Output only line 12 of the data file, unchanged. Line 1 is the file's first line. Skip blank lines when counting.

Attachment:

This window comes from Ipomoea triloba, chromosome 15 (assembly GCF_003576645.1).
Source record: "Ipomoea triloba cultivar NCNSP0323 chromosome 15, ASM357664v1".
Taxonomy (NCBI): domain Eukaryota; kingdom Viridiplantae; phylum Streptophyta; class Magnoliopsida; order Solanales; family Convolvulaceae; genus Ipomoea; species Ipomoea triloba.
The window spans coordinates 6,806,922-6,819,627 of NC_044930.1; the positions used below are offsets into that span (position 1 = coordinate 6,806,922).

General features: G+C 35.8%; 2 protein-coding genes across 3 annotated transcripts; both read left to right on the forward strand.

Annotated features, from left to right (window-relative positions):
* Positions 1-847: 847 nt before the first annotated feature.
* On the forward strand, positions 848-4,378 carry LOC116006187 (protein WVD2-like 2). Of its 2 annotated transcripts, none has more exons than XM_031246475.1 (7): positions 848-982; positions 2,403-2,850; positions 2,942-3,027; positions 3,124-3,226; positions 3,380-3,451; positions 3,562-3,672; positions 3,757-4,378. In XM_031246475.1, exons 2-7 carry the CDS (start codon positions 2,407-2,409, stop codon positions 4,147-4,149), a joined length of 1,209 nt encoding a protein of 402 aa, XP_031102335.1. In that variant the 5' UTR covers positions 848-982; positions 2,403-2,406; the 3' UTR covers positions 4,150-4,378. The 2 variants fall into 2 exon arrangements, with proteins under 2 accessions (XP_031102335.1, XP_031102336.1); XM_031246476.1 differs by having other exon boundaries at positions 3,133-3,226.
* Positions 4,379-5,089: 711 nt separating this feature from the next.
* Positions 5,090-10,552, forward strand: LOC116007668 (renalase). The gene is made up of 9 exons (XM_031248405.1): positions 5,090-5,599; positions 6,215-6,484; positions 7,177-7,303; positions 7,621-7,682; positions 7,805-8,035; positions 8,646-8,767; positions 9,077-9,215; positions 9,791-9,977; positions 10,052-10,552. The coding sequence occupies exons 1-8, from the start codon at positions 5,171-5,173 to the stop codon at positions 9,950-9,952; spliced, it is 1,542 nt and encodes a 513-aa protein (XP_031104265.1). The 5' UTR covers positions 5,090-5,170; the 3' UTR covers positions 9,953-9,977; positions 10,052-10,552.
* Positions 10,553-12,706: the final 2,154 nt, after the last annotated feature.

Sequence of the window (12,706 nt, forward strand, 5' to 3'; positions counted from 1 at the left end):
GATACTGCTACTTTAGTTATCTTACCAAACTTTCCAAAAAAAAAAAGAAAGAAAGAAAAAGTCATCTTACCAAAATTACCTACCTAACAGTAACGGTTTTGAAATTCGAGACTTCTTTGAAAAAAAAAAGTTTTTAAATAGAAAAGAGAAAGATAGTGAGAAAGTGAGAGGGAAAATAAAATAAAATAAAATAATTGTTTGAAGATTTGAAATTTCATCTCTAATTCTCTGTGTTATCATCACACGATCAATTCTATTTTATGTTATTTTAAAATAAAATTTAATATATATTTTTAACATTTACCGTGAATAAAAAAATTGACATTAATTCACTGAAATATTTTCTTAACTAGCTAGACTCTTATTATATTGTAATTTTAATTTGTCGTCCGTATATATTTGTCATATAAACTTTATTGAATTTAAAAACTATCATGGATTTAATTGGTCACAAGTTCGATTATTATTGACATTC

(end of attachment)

Sequence of the window (12,706 nt, forward strand, 5' to 3'; positions counted from 1 at the left end):